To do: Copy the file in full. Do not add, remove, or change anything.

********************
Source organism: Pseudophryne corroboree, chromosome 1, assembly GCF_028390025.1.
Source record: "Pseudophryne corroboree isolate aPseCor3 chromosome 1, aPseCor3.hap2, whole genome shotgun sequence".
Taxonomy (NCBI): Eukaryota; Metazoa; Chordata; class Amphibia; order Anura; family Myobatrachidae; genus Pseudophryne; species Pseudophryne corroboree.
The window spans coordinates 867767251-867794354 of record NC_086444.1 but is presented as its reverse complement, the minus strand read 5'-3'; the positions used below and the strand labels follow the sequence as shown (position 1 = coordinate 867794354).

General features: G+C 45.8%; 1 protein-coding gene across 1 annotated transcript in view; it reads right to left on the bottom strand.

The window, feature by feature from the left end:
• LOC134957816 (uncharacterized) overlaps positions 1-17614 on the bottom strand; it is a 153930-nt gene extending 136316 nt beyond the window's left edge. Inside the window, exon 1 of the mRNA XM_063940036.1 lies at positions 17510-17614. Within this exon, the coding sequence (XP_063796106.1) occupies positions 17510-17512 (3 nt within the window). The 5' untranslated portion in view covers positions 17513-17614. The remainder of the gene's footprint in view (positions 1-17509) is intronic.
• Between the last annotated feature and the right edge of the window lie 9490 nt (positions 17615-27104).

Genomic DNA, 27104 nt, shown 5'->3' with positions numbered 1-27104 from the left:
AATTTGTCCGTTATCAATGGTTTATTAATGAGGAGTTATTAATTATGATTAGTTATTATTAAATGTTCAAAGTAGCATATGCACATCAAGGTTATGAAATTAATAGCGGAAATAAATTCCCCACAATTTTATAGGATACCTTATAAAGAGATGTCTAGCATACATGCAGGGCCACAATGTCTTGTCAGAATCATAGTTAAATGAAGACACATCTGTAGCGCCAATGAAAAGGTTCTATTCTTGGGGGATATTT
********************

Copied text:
Source organism: Pseudophryne corroboree, chromosome 1, assembly GCF_028390025.1.
Source record: "Pseudophryne corroboree isolate aPseCor3 chromosome 1, aPseCor3.hap2, whole genome shotgun sequence".
Taxonomy (NCBI): Eukaryota; Metazoa; Chordata; class Amphibia; order Anura; family Myobatrachidae; genus Pseudophryne; species Pseudophryne corroboree.
The window spans coordinates 867767251-867794354 of record NC_086444.1 but is presented as its reverse complement, the minus strand read 5'-3'; the positions used below and the strand labels follow the sequence as shown (position 1 = coordinate 867794354).

General features: G+C 45.8%; 1 protein-coding gene across 1 annotated transcript in view; it reads right to left on the bottom strand.

The window, feature by feature from the left end:
• LOC134957816 (uncharacterized) overlaps positions 1-17614 on the bottom strand; it is a 153930-nt gene extending 136316 nt beyond the window's left edge. Inside the window, exon 1 of the mRNA XM_063940036.1 lies at positions 17510-17614. Within this exon, the coding sequence (XP_063796106.1) occupies positions 17510-17512 (3 nt within the window). The 5' untranslated portion in view covers positions 17513-17614. The remainder of the gene's footprint in view (positions 1-17509) is intronic.
• Between the last annotated feature and the right edge of the window lie 9490 nt (positions 17615-27104).

Genomic DNA, 27104 nt, shown 5'->3' with positions numbered 1-27104 from the left:
AATTTGTCCGTTATCAATGGTTTATTAATGAGGAGTTATTAATTATGATTAGTTATTATTAAATGTTCAAAGTAGCATATGCACATCAAGGTTATGAAATTAATAGCGGAAATAAATTCCCCACAATTTTATAGGATACCTTATAAAGAGATGTCTAGCATACATGCAGGGCCACAATGTCTTGTCAGAATCATAGTTAAATGAAGACACATCTGTAGCGCCAATGAAAAGGTTCTATTCTTGGGGGATATTT